What’s the Real Distraction?

Dress code raises question about gender equality in school policies

 From the beginning of elementary school, female students often hear statements like “Put on a jacket,” “Those shorts are too short,” and “Is that tank top two fingers?” These pronouncements are the seeds planted in young girls’ minds giving them the impression that their bodies are distractions that should be concealed. Although there has always been the concern that without a strict dress code, the learning environment would be disrupted, the perception of young females’ bodies needing to be covered may have long-term negative effects on their mental health. 

Starting the first day back this school year, students were handed yellow slips of paper for dress code violations and sent to the office. In addition to the new process for handling dress code infractions, there was a strong emphasis on enforcing dress code this year.

“I got dress-coded on the first day of school, but they only started discussing the rules on the third day,” said Addi Fraizier, 10. 

Many teachers and administrators see the importance of enforcing a dress code as a way to protect the academic setting in the classroom. 

“These guidelines are not intended to be overly restrictive or to inhibit individual expressions of style, but rather to ensure that the schools are safe, healthy, and free of distractions,” according to the Rogers High School student handbook.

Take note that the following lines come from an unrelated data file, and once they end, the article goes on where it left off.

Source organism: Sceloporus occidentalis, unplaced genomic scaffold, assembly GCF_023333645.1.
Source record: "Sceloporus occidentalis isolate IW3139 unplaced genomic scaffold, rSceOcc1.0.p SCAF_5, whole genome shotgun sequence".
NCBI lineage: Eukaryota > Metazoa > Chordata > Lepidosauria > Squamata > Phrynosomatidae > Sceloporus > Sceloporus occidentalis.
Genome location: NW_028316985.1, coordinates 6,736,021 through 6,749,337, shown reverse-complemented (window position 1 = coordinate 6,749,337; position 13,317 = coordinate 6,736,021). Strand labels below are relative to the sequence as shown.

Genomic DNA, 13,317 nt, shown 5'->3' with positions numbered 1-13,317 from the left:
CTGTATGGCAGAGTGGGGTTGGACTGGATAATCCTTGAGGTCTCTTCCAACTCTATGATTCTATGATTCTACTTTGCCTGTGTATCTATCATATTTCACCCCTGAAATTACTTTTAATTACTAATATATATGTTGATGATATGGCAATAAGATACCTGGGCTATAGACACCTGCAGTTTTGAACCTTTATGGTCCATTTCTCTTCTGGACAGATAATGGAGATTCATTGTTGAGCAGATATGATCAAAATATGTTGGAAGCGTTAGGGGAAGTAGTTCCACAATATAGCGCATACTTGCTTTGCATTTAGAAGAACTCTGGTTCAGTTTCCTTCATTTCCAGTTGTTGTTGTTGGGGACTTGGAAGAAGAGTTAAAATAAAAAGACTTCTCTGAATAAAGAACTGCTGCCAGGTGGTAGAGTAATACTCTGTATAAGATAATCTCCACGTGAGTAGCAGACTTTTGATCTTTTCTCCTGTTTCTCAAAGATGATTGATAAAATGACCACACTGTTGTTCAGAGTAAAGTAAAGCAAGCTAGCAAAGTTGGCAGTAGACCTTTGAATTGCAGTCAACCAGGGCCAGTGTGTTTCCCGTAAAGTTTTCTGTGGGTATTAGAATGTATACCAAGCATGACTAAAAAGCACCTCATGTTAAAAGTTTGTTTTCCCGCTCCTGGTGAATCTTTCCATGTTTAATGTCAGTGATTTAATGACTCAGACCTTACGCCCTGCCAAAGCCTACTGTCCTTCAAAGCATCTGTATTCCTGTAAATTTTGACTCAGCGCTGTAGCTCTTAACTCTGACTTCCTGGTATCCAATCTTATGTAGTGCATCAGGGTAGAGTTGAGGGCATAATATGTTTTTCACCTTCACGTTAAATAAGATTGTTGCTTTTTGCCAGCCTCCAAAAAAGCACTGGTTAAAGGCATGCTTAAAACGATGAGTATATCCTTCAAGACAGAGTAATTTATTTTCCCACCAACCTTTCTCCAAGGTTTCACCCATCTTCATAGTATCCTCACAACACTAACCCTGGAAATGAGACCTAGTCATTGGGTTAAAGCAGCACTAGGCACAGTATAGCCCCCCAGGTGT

The popular call to action #Iamnotadistraction, which originally went viral in 2015, has resurfaced and is recirculating around the world, protesting the unfair standards public schools have implemented with dress codes. This feminist movement not only stands against the sexualization of girls, but also stands against the infantilization of males, suggesting instead to teach young men respect and self-control. 

The whole stereotypical idea that “the dress code is put in place to not distract the boys” is disrespectful to everyone involved. Making it seem as if boys don’t have enough self restraint to focus in class, regardless of what a classmate wears, is condescending to young men.

“This idea definitely puts a negative image on guys,” said Drew Lawrence, 10. “I think it is wrong to assume that guys can’t control themselves.”

The problem is not the clothing that students are wearing; the problem is that society’s mentality surrounding womens’ clothing needs to change.

Research from the American Psychological Association states that objectification “undermine[s] a person’s confidence in and comfort with her own body, leading to emotional and self-image problems, such as shame and anxiety.”

Ultimately, students aren’t protesting the dress code itself, they are protesting the misogynistic ideas behind it.